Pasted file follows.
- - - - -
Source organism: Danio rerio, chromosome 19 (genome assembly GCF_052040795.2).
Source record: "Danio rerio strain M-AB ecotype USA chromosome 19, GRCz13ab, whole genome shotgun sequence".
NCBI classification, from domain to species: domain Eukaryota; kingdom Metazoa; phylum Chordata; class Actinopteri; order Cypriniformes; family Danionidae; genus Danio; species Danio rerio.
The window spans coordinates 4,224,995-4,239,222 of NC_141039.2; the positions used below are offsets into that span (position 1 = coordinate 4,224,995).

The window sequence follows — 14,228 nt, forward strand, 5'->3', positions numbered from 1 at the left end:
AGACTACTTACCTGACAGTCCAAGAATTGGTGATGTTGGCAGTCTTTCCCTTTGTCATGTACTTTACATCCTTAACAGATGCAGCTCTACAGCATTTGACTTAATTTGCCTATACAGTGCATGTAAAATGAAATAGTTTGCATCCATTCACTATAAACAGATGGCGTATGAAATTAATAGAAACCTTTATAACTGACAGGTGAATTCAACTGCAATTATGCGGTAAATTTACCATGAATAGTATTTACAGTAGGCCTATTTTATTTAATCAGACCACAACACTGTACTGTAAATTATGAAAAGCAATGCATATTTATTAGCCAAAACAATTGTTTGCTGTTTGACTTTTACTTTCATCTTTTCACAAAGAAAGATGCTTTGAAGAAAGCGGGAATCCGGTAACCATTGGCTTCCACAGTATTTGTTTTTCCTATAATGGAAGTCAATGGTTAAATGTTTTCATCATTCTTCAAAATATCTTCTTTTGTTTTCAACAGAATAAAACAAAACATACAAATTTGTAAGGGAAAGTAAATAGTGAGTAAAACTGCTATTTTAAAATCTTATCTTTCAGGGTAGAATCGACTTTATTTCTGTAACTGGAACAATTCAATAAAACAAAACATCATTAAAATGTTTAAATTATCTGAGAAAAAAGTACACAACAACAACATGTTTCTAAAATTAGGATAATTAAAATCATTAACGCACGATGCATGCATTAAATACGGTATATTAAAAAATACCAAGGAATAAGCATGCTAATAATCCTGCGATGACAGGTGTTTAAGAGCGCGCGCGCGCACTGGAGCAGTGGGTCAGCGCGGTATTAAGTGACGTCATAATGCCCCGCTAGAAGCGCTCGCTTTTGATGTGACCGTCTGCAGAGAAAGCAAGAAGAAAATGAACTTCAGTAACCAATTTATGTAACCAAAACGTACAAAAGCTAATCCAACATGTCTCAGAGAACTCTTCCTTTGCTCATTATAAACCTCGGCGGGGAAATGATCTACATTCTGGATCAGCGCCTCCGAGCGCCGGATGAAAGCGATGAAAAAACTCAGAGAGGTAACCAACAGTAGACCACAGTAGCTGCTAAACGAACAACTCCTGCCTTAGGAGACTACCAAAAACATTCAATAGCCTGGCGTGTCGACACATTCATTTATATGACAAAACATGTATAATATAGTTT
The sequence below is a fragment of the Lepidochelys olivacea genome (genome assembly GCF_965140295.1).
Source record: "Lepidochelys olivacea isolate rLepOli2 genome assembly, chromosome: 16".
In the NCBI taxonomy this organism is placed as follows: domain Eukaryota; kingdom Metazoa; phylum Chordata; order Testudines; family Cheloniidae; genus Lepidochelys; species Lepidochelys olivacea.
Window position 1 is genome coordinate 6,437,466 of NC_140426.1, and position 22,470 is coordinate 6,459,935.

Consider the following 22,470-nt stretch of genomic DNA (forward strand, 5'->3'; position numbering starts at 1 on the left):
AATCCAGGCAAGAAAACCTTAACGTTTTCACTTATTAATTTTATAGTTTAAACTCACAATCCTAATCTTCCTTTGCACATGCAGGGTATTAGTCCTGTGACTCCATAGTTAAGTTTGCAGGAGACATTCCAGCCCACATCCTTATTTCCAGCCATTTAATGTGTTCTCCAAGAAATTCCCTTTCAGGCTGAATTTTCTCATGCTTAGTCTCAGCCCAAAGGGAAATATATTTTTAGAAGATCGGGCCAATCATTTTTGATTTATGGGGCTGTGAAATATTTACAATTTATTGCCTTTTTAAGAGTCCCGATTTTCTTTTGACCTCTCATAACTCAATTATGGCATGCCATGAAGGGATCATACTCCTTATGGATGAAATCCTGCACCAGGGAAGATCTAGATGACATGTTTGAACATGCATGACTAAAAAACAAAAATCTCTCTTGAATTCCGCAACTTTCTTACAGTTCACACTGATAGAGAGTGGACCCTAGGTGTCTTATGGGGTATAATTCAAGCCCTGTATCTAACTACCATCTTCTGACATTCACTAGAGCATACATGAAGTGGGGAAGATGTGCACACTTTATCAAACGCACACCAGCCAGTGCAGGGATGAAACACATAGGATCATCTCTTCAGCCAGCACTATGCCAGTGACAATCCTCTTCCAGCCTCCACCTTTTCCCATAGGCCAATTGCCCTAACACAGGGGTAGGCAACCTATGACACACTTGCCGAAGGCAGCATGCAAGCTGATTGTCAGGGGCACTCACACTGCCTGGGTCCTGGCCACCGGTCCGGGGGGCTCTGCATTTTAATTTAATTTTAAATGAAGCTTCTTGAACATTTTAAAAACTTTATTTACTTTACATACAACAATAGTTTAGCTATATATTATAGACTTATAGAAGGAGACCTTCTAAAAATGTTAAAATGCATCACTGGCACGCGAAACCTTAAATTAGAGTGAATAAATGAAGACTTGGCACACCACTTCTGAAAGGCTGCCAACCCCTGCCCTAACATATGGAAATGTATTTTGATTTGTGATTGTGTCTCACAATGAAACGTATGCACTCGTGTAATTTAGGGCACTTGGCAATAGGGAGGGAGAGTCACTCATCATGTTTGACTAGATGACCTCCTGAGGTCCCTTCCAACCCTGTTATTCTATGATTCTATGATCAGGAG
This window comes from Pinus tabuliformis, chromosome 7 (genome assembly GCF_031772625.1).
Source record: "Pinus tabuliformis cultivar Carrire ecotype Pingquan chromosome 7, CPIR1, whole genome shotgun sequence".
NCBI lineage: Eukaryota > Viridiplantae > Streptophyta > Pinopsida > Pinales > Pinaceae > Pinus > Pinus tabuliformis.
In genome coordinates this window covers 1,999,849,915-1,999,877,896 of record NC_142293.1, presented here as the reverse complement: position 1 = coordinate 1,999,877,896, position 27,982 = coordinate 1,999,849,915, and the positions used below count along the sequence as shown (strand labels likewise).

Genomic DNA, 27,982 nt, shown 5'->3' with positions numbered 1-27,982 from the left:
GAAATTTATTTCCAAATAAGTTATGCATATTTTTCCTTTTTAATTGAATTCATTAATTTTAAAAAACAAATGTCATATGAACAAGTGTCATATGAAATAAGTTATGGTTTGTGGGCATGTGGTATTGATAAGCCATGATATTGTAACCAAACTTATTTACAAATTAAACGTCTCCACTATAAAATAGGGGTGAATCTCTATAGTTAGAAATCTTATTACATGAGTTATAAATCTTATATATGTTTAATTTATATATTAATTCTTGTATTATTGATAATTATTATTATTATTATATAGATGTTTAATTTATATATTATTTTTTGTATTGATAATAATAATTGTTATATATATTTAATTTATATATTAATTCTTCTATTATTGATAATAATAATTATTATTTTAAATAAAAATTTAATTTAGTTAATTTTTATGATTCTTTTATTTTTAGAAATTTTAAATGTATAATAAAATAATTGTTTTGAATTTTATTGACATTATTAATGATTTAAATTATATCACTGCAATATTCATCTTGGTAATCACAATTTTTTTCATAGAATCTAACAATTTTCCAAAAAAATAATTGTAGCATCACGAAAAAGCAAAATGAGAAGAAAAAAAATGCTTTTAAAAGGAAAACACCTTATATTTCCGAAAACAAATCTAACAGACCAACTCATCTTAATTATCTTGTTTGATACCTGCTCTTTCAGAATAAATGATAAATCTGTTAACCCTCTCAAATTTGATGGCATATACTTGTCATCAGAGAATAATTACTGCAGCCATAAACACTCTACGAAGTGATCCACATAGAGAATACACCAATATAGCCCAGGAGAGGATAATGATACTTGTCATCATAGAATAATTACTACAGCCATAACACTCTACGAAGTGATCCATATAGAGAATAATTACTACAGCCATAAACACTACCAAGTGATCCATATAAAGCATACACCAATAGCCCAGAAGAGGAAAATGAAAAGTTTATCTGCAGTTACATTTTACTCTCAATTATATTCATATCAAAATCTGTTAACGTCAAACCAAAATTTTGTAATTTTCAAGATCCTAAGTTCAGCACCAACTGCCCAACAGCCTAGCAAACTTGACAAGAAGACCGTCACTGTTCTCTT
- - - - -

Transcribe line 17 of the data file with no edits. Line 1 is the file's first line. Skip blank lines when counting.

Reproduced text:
Genomic DNA, 27,982 nt, shown 5'->3' with positions numbered 1-27,982 from the left: